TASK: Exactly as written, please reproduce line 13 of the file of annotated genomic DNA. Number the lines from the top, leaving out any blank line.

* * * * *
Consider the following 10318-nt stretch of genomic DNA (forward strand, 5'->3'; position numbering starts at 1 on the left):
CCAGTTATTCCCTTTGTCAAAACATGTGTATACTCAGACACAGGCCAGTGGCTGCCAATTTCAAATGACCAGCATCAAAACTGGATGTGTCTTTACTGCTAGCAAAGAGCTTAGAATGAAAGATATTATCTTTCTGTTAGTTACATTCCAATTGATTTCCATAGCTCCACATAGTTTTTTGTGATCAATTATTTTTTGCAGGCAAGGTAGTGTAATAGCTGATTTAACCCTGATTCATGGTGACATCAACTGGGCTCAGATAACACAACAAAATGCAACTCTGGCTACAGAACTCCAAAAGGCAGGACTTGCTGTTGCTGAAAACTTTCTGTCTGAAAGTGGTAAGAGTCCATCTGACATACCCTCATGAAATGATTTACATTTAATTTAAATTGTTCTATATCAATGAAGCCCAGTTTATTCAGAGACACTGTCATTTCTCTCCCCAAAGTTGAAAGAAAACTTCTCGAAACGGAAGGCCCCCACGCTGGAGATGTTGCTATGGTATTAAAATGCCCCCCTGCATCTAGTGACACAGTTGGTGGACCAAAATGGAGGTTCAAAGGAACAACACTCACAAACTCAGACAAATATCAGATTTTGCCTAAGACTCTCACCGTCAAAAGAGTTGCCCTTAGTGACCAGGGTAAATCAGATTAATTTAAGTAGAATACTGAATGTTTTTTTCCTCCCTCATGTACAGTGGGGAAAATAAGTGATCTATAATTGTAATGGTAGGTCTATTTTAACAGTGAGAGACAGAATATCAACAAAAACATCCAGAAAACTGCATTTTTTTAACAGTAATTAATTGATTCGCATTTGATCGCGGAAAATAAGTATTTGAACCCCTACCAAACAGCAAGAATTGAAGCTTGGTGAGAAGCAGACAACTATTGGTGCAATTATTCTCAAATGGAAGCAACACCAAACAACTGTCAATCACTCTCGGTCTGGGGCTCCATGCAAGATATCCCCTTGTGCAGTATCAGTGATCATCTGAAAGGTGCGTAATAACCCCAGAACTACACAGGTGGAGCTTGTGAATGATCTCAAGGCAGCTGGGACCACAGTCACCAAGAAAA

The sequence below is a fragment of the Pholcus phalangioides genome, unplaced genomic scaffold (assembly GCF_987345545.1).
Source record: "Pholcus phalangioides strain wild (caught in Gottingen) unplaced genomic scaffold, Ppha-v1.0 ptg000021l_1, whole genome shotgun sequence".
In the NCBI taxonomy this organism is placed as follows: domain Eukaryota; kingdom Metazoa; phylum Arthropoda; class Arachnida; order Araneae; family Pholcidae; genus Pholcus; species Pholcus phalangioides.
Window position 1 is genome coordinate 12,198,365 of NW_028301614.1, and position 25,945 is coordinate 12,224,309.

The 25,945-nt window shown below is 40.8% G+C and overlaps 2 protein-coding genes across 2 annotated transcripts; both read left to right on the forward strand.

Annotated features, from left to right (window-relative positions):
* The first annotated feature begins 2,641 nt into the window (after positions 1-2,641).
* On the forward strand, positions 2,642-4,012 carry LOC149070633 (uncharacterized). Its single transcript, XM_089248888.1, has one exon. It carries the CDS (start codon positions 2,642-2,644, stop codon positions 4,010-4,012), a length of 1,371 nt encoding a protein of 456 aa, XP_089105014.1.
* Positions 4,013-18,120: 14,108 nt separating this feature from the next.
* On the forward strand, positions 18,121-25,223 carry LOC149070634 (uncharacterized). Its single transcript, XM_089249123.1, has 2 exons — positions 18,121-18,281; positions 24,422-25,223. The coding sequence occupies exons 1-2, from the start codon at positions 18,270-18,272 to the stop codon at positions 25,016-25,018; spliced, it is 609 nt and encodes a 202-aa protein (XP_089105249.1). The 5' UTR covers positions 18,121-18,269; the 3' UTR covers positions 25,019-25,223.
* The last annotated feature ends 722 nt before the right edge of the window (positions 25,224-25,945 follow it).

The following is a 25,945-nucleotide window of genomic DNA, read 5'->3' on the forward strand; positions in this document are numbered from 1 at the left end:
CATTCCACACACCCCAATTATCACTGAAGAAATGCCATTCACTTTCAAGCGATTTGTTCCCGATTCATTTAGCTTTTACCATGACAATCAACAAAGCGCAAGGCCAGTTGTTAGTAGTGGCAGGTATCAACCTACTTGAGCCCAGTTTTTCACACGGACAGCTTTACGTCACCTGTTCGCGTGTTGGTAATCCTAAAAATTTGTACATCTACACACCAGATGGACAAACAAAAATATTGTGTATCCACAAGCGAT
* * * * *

* The last annotated feature ends 722 nt before the right edge of the window (positions 25,224-25,945 follow it).